What do we believe is happening? We believe Christ is really present, not merely remembered or commemorated. But usually we avoid saying how, and certainly avoid saying how down to the last crumb.
We invite all believing Christians who normally take Holy Communion in their own churches to receive in our churches.
The other five of the seven sacraments as known in the Roman Catholic tradition are also found in similar ways in the Church of Ireland:
● Confirmation: In the Church of Ireland, this normally takes place at the age of about 14 or 15, and the young person then normally receives or takes Communion for first time. Confirmation is administered by the bishop, and usually in the parish church on a Sunday. Increasingly, we also use the renewal of baptismal vows.
● Penance: there is a general absolution after Confession every Sunday. But sometimes you will also hear of private confession.
● Holy Orders: The ordained ministry in the Church of Ireland includes Bishops, Priests and Deacons. Traditionally we have insisted that a bishop is consecrated by at least three other bishops. Our clergy are trained for three years in the Church of Ireland Theological Institute, and then spend one further post-graduate year as deacons before being ordained priest.
For almost 20 years, we have agreed that women can become not only priests but also bishops. Although we have no women bishops yet, it could happen, and women occupy every other position among the clergy: cathedral deans and canons, parish rectors and curates, hospital and school chaplains.
A large proportion of the clergy work in secular employment. For two years after my ordination, I continued working as a journalist with The Irish Times. Others are teachers, vets, doctors, shopkeepers, schoolteachers, housewives and homemakers. About one-third of the clergy are what you might call “worker priests”.
● Matrimony: Weddings normally take place in church. It is regarded as – and we teach it to be – a life-long commitment. But we see it as facing up to reality, and meeting pastoral needs, when we allow remarriage after divorce. However, this does not make us “pro-divorce” and it is always up to a bishop to have a final no.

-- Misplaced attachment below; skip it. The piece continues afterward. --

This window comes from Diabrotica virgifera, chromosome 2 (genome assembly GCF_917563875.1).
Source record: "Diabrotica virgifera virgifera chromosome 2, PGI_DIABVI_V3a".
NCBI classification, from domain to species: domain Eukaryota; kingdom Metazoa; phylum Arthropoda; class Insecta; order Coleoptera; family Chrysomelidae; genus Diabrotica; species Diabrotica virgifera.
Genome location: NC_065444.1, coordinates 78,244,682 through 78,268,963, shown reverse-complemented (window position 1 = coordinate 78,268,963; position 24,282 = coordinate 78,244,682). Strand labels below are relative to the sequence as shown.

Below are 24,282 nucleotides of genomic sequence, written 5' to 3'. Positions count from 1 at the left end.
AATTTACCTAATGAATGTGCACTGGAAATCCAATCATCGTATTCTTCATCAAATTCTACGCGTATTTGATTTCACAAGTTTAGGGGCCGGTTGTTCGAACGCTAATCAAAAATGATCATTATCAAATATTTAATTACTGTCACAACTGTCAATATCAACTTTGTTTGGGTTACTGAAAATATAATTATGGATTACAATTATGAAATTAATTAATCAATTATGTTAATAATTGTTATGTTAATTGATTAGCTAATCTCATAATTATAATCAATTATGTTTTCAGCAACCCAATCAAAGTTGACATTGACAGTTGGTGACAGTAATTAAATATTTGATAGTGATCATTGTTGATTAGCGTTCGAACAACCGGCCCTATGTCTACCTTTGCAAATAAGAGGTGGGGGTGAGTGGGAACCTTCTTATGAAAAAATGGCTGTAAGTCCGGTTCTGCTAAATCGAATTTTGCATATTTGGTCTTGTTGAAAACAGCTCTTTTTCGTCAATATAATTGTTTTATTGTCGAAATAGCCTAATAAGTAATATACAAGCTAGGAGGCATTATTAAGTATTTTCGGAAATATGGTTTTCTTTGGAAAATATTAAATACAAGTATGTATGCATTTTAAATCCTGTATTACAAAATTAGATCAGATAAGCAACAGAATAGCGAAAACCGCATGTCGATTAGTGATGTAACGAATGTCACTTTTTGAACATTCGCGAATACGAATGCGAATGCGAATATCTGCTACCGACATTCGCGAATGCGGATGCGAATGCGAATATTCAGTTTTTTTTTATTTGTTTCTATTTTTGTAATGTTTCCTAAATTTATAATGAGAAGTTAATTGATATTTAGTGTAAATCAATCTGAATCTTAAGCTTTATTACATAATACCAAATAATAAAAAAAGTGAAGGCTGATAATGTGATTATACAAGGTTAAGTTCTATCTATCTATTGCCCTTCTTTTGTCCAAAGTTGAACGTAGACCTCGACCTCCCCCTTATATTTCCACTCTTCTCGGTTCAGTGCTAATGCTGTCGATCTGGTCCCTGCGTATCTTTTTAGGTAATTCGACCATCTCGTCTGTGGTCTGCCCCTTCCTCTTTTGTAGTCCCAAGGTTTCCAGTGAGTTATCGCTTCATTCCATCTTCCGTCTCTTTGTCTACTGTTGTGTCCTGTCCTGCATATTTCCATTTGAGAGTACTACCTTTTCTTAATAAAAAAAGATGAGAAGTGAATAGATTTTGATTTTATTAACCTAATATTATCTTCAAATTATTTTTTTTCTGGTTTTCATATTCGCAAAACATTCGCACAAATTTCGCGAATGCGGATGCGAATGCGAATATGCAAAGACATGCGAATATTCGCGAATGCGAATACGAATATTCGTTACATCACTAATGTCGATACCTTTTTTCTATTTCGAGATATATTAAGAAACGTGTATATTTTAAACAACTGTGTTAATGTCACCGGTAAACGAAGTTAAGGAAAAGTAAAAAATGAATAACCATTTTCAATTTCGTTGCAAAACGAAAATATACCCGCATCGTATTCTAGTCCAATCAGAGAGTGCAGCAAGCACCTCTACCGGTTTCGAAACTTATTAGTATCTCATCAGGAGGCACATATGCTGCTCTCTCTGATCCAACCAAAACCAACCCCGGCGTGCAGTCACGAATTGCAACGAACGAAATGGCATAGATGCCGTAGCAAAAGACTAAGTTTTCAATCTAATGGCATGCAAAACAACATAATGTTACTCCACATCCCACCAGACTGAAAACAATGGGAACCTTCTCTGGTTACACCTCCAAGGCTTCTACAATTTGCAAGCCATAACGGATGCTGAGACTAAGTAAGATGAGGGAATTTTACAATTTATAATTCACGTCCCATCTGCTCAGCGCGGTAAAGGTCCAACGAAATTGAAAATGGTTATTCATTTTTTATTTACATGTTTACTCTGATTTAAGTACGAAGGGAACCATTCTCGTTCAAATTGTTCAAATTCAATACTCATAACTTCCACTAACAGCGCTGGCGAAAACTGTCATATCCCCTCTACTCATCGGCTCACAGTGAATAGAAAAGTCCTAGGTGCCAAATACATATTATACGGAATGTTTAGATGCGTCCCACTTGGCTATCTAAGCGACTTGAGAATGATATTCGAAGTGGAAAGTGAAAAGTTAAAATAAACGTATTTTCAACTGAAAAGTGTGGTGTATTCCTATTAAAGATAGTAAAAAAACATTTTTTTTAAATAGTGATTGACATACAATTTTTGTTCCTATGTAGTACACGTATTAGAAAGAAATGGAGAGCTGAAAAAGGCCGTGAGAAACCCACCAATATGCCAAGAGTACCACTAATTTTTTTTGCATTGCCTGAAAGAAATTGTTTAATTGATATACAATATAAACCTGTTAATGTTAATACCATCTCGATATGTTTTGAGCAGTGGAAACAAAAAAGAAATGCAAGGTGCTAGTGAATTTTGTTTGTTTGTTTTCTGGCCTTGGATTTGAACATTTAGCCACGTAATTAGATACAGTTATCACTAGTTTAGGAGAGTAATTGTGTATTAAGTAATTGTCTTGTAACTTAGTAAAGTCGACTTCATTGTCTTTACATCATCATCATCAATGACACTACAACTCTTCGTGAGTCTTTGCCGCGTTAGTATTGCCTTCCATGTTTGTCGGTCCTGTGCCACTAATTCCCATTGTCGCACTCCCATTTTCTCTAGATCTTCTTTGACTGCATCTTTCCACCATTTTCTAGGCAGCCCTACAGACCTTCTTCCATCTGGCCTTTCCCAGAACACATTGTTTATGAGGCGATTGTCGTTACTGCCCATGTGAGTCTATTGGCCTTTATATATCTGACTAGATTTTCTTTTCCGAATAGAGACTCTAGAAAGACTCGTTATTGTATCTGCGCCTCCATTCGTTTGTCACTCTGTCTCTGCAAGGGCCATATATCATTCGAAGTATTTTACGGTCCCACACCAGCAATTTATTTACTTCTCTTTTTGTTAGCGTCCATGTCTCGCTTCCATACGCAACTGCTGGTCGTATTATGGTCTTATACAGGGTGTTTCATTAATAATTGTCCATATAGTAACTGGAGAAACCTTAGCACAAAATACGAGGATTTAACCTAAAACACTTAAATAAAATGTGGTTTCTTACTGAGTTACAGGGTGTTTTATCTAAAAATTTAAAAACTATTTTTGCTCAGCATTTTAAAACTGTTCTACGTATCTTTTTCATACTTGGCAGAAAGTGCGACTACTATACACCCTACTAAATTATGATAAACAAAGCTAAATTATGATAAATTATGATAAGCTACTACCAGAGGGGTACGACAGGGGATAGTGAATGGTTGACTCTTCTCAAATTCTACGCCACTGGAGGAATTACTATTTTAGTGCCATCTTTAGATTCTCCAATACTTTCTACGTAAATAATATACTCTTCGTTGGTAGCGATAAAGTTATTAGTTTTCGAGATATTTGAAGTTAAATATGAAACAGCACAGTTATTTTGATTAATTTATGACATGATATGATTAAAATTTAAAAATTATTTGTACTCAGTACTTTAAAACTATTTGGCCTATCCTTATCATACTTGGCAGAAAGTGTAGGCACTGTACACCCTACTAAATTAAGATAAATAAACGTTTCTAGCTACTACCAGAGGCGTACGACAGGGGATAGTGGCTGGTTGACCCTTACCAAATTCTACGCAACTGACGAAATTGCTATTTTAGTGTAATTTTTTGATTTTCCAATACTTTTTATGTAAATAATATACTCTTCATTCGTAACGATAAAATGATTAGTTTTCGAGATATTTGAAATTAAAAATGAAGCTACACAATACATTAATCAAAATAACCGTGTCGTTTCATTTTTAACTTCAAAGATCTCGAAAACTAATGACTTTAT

● Anointing with oil: This takes place about as regularly as the remarriage of divorced people in church: in other words, seldom. But it is a practice that is encouraged. In the Diocese of Dublin, each year when the clergy renew our ordination vows in front of the Archbishop in Christ Church Cathedral in Holy Week, we receive a new amount of specially blessed oil. Although I am seldom asked to anoint someone who was dying, it is a practice, like private confession, that I let people know is available as part of the ministry and pastoral care offered by the Church of Ireland.
All of these services and offices of the Church of Ireland are to be found in the Book of Common Prayer, which has been revised over the years, and the latest version we use is one approved at our General Synod in 2004.
We observe the same festivals as the rest of the Church: Christmas, Easter and Pentecost, all on the same day. We celebrate the principal seasons, such as Lent at present and Advent, and many of the same saints’ days. We also mark some observances that you may not be familiar with, such as Harvest and Remembrance. Although these fit more neatly into the area of folk religion, harvest would never be a success in most parishes without community support, and I have stopped being surprised at who turns up for Remembrance Sunday.
The Church of Ireland is organised in a similar way to the Roman Catholic Church, with bishops and with dioceses that have the same names. Although many of the dioceses have been amalgamated, we have kept the same names with a few exceptions: Kerry is Ardfert and Aghadoe, the old name, in the Church of Ireloand; there is no Diocese of Galway, which is anew creation in the Roman Catholic Church; and while the Pope is the Bishop of Kilmacduagh in the Roman Catholic and the diocese is administered for him by the Bishop of Galway, in the Church of Ireland the Bishop of Kilmacduagh is the Bishop of Limerick.
There are 12 bishops, including two Archbishops, the Archbishop of Armagh and the Archbishop of Dublin.